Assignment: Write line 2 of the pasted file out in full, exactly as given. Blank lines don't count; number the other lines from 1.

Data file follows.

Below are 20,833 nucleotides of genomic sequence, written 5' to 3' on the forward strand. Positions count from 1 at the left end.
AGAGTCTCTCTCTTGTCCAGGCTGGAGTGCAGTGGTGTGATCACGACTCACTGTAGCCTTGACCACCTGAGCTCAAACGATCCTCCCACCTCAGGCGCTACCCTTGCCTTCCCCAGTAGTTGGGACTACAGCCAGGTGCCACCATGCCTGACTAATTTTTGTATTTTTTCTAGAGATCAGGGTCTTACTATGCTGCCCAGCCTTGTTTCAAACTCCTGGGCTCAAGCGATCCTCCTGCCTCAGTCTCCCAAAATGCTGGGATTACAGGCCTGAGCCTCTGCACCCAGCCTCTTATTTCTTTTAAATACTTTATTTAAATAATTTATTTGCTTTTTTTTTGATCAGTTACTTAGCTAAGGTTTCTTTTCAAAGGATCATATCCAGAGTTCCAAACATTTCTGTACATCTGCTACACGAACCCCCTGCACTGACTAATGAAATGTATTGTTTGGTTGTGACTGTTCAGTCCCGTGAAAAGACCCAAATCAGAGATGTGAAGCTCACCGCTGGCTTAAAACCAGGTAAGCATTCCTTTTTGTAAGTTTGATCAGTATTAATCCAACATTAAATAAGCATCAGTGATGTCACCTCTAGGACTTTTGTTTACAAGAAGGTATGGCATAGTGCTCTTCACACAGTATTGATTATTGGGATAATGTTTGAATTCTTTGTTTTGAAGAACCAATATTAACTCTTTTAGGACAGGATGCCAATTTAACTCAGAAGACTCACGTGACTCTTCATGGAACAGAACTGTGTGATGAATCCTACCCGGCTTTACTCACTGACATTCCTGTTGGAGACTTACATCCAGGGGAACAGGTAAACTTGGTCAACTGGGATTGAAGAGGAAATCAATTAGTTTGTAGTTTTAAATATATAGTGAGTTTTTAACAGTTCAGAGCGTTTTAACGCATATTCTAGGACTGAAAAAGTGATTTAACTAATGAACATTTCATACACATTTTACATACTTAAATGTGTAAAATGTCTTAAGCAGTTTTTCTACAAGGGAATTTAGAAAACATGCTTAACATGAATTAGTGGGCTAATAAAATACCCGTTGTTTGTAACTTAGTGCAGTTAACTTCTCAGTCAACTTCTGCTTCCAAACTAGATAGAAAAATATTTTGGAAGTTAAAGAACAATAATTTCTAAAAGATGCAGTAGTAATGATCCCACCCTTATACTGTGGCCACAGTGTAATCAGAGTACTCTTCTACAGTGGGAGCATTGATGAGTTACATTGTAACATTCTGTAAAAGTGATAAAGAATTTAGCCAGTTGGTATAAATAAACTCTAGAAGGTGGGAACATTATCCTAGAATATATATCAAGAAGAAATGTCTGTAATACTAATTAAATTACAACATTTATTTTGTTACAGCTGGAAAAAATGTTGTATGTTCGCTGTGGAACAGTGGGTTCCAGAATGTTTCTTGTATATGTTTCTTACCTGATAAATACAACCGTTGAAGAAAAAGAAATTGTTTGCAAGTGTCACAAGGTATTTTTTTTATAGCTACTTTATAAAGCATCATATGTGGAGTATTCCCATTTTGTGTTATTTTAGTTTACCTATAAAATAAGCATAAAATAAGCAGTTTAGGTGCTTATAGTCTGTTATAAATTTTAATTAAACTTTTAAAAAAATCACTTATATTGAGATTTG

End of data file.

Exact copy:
AGAGTCTCTCTCTTGTCCAGGCTGGAGTGCAGTGGTGTGATCACGACTCACTGTAGCCTTGACCACCTGAGCTCAAACGATCCTCCCACCTCAGGCGCTACCCTTGCCTTCCCCAGTAGTTGGGACTACAGCCAGGTGCCACCATGCCTGACTAATTTTTGTATTTTTTCTAGAGATCAGGGTCTTACTATGCTGCCCAGCCTTGTTTCAAACTCCTGGGCTCAAGCGATCCTCCTGCCTCAGTCTCCCAAAATGCTGGGATTACAGGCCTGAGCCTCTGCACCCAGCCTCTTATTTCTTTTAAATACTTTATTTAAATAATTTATTTGCTTTTTTTTTGATCAGTTACTTAGCTAAGGTTTCTTTTCAAAGGATCATATCCAGAGTTCCAAACATTTCTGTACATCTGCTACACGAACCCCCTGCACTGACTAATGAAATGTATTGTTTGGTTGTGACTGTTCAGTCCCGTGAAAAGACCCAAATCAGAGATGTGAAGCTCACCGCTGGCTTAAAACCAGGTAAGCATTCCTTTTTGTAAGTTTGATCAGTATTAATCCAACATTAAATAAGCATCAGTGATGTCACCTCTAGGACTTTTGTTTACAAGAAGGTATGGCATAGTGCTCTTCACACAGTATTGATTATTGGGATAATGTTTGAATTCTTTGTTTTGAAGAACCAATATTAACTCTTTTAGGACAGGATGCCAATTTAACTCAGAAGACTCACGTGACTCTTCATGGAACAGAACTGTGTGATGAATCCTACCCGGCTTTACTCACTGACATTCCTGTTGGAGACTTACATCCAGGGGAACAGGTAAACTTGGTCAACTGGGATTGAAGAGGAAATCAATTAGTTTGTAGTTTTAAATATATAGTGAGTTTTTAACAGTTCAGAGCGTTTTAACGCATATTCTAGGACTGAAAAAGTGATTTAACTAATGAACATTTCATACACATTTTACATACTTAAATGTGTAAAATGTCTTAAGCAGTTTTTCTACAAGGGAATTTAGAAAACATGCTTAACATGAATTAGTGGGCTAATAAAATACCCGTTGTTTGTAACTTAGTGCAGTTAACTTCTCAGTCAACTTCTGCTTCCAAACTAGATAGAAAAATATTTTGGAAGTTAAAGAACAATAATTTCTAAAAGATGCAGTAGTAATGATCCCACCCTTATACTGTGGCCACAGTGTAATCAGAGTACTCTTCTACAGTGGGAGCATTGATGAGTTACATTGTAACATTCTGTAAAAGTGATAAAGAATTTAGCCAGTTGGTATAAATAAACTCTAGAAGGTGGGAACATTATCCTAGAATATATATCAAGAAGAAATGTCTGTAATACTAATTAAATTACAACATTTATTTTGTTACAGCTGGAAAAAATGTTGTATGTTCGCTGTGGAACAGTGGGTTCCAGAATGTTTCTTGTATATGTTTCTTACCTGATAAATACAACCGTTGAAGAAAAAGAAATTGTTTGCAAGTGTCACAAGGTATTTTTTTTATAGCTACTTTATAAAGCATCATATGTGGAGTATTCCCATTTTGTGTTATTTTAGTTTACCTATAAAATAAGCATAAAATAAGCAGTTTAGGTGCTTATAGTCTGTTATAAATTTTAATTAAACTTTTAAAAAAATCACTTATATTGAGATTTG